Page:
TAIPEI (AFP) — Taiwan's Fair Trade Commission said Monday it has launched an investigation into whether Microsoft Corp is abusing its monopoly status to force consumers to buy its Windows Vista operating system.
The probe came after a complaint filed by the Consumers' Foundation, which accused Microsoft of violating Taiwan's fair trade act by ending sales of its Windows XP operating system in most computers from June and forcing consumers to upgrade to Vista.
"We are just beginning to probe Microsoft's conduct, looking at whether it uses the monopoly advantage in the market to sell Vista. We want to ensure fair market competition will be maintained," said a Fair Trade Commission official.
The investigation is expected to take at least six months, the official said.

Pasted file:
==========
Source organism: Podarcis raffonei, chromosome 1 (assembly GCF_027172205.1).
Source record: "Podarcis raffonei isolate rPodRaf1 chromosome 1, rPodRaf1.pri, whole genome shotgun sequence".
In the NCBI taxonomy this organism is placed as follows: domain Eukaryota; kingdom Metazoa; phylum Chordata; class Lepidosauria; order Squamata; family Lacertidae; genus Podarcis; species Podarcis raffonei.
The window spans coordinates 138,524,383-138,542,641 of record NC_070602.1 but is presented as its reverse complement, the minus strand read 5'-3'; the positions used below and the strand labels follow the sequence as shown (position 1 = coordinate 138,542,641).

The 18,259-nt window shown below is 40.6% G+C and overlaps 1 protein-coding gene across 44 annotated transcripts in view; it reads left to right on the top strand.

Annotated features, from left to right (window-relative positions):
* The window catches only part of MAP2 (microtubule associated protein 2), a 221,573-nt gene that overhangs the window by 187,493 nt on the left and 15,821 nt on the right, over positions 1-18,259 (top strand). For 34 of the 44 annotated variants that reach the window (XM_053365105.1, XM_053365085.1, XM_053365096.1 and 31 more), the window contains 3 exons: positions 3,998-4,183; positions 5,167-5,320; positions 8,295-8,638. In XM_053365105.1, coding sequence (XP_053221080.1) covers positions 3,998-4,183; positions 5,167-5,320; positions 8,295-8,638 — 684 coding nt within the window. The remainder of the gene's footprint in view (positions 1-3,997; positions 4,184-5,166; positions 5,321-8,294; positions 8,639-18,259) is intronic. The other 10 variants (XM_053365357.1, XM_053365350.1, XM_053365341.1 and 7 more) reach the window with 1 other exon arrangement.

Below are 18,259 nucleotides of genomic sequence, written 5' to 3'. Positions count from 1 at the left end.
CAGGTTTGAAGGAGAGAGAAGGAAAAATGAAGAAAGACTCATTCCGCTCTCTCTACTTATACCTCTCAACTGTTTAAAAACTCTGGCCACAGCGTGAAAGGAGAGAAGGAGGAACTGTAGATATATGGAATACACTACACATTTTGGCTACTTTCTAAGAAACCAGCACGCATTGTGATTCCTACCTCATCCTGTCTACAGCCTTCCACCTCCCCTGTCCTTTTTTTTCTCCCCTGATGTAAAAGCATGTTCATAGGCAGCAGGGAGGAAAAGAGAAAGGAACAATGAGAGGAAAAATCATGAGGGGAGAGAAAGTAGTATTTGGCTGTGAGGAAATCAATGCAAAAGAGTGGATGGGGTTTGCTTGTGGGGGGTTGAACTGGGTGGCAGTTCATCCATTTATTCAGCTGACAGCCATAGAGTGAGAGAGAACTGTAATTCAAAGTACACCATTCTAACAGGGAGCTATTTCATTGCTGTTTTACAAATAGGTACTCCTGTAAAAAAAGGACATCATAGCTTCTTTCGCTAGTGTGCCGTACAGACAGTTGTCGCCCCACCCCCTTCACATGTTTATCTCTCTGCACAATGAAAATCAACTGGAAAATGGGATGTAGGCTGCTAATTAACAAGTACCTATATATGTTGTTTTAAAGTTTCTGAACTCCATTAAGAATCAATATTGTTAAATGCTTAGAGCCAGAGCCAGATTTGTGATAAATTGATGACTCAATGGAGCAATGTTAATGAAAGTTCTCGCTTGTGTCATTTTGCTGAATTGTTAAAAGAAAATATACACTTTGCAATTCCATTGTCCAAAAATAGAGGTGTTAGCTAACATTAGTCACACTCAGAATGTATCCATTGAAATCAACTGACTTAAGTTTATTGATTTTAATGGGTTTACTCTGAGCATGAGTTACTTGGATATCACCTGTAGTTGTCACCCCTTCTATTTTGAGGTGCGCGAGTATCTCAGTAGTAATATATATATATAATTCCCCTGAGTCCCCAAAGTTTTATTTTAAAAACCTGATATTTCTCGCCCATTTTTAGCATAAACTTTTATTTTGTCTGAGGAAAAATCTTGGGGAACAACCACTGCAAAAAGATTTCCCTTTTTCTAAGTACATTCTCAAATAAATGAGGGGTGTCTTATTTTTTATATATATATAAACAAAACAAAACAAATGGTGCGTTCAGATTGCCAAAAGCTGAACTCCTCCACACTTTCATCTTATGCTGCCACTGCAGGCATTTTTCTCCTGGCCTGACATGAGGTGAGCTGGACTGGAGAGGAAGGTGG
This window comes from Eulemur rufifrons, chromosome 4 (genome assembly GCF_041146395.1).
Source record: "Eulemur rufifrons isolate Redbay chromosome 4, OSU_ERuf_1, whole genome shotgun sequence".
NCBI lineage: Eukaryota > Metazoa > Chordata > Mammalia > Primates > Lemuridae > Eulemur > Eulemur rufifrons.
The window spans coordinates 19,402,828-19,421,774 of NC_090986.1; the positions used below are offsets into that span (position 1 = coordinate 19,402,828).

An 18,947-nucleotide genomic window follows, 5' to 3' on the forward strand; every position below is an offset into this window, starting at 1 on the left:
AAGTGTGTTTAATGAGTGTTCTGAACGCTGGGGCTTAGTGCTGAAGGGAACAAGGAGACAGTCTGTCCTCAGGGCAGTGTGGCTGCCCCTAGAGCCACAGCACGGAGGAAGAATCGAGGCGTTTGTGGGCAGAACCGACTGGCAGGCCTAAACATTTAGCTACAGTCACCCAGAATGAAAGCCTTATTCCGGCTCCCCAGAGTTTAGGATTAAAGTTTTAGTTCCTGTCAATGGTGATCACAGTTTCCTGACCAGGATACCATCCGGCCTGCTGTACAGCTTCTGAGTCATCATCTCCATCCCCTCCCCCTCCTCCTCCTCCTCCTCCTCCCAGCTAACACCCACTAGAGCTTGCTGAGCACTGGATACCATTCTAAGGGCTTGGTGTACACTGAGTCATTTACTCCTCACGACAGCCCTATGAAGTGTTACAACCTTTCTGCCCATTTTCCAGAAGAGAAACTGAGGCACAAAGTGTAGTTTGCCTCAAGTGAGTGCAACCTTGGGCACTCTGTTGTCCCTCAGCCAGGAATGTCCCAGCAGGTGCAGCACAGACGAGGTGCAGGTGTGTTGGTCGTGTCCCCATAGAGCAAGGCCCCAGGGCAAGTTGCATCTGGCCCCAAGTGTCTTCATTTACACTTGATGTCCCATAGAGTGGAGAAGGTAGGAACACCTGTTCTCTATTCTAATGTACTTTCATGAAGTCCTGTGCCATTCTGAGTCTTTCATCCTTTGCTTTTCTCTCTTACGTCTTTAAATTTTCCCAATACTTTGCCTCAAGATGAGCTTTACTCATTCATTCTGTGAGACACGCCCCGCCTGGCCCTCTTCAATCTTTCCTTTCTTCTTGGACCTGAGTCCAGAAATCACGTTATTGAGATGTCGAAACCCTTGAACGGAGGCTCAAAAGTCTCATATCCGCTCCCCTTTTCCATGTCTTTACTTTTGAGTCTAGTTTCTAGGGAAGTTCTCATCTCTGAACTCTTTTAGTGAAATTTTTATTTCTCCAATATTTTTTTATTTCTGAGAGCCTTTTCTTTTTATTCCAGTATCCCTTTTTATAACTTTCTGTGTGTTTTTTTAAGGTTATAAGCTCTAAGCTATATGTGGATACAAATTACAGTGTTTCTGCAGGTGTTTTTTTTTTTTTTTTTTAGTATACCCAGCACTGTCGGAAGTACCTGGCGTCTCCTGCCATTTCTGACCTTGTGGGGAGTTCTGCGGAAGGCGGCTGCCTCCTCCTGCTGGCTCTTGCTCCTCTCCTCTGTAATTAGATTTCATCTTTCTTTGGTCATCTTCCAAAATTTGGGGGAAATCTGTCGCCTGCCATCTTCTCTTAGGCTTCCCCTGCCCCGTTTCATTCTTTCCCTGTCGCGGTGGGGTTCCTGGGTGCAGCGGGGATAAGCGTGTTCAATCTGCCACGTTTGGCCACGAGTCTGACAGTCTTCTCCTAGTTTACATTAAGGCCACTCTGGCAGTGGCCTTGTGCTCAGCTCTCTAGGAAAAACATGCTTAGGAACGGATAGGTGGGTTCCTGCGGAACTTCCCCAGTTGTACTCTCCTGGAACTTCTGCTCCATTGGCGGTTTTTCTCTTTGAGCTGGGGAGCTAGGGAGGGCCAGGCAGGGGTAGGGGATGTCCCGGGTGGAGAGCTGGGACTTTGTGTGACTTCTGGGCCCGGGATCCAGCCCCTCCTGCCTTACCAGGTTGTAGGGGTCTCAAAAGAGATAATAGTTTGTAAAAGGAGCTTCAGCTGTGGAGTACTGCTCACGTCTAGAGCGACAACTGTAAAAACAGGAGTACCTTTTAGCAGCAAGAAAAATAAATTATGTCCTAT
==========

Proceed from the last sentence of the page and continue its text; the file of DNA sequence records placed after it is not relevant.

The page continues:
"Since Microsoft is a multinational company, it is possible for us to have a longer probe," she said.
According to Taiwan's fair trade act, no enterprises are allowed to abuse their market power by directly or indirectly preventing any rivals from competing through unfair means.
The official said if the commission determines Microsoft has violated fair trade rules, the company will be required to stop the conduct and face a fine of up to 25 million Taiwan dollars (799,000 US).
Microsoft was not immediately available for comment.
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